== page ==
DETROIT (Reuters) -- Federal prosecutors are interviewing present and former General Motors employees as part of their criminal probe into the automaker's ignition-switch problem that has been linked to at least 13 deaths, two sources said.
Since early this year, the company has been enveloped in a scandal over why it took more than a decade to begin recalling Chevrolet Cobalts, Saturn Ions and other cars with the problems that were causing the vehicles to stall during operation.
The sources said U.S. Attorney Preet Bharara's office had asked people to come in for interviews.
GM has turned over thousands of emails and other documents to help in the probe, The Wall Street Journal reported earlier on Friday, citing sources.
Last week the company dismissed 15 employees, including several high-ranking executives, for their roles tied to faulty ignition switches in older cars.
Several states are also investigating the delayed recalls.
The federal and state investigations are still in their early stages, the Journal said, adding prosecutors have yet to indicate to defense attorneys which individuals they might focus on.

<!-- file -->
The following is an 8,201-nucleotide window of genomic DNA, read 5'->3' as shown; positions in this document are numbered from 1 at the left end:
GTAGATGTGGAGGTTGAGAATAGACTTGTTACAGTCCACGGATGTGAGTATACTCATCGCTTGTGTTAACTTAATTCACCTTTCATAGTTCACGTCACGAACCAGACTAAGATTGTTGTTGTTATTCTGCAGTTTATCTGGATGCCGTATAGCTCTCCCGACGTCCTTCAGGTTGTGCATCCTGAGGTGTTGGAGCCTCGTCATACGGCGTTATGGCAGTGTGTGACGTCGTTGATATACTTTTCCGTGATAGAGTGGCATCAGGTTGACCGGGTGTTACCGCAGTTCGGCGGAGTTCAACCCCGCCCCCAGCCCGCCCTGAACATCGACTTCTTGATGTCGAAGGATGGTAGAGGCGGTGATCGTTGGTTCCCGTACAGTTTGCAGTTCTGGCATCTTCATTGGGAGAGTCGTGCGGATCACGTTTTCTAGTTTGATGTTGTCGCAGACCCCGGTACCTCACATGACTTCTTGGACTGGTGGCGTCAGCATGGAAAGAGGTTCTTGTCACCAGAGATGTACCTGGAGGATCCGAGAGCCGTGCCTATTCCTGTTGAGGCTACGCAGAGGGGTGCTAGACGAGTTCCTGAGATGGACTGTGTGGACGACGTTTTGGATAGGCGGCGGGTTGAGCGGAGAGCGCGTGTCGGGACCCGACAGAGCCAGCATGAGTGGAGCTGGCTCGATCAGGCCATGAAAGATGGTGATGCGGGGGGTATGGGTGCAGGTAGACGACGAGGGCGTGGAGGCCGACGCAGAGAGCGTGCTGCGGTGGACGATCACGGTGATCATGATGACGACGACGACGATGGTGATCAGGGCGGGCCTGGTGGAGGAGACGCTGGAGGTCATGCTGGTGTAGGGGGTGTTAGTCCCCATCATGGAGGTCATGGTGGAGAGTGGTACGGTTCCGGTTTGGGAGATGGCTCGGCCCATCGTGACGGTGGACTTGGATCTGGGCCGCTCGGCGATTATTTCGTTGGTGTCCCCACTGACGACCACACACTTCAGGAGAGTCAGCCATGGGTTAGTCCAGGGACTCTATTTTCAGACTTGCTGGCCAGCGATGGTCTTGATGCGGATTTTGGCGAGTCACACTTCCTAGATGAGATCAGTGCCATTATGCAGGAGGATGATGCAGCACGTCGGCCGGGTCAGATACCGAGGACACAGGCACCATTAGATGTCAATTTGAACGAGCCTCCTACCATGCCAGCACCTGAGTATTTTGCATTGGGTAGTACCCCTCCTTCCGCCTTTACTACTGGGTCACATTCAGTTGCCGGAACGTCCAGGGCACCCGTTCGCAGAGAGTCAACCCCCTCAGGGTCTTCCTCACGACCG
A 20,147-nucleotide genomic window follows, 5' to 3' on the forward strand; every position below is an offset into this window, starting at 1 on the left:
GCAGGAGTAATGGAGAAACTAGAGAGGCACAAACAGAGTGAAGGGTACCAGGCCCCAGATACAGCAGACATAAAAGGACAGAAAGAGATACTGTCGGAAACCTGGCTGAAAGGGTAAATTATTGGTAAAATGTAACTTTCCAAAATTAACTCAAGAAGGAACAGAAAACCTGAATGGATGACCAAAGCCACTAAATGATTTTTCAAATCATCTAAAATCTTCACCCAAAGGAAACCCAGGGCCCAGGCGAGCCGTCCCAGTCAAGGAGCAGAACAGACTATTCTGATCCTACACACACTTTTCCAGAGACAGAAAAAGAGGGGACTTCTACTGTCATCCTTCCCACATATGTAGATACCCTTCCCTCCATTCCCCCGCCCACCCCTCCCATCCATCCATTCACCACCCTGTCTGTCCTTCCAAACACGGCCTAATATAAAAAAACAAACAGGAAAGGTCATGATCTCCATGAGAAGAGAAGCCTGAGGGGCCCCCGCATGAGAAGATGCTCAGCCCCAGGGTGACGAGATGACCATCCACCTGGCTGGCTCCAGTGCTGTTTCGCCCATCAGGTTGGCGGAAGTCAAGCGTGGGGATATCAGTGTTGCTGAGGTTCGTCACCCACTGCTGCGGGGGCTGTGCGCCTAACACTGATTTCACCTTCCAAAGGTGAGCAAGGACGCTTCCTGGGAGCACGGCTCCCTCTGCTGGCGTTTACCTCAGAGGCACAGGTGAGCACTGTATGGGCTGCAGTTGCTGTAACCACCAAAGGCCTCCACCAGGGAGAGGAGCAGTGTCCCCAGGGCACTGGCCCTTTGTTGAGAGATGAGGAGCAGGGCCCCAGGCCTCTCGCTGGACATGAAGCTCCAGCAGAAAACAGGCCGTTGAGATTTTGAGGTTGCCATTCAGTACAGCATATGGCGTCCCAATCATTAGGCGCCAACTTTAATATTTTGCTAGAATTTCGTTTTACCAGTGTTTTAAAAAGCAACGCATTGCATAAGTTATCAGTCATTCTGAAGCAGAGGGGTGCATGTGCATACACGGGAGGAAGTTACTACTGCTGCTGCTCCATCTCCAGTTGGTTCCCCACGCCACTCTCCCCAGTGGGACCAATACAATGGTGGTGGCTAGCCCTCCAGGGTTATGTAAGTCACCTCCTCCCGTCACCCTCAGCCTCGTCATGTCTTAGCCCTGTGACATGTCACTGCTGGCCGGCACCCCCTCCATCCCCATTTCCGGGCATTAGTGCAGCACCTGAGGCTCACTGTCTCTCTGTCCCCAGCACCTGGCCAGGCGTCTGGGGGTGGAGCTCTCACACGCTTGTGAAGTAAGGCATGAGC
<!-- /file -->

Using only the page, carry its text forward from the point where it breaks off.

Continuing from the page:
Defense lawyers told the Journal that one of those employees in particular, Raymond DeGiorgio, appears to be the most exposed to possible criminal liability, based on information about the case released publicly to date.
DeGiorgio, a midlevel engineer in charge of designing the ignition switch, approved a sub-standard switch design and then quietly changed it without telling anyone following numerous complaints from customers and other engineers at GM.
He later misled GM officials about changing the product, hampering efforts to connect the flawed part to numerous accidents, a report from former federal prosecutor Anton Valukas concluded.
DeGiorgio, contacted Friday by the Journal, declined to comment on his involvement with the ignition switch recall.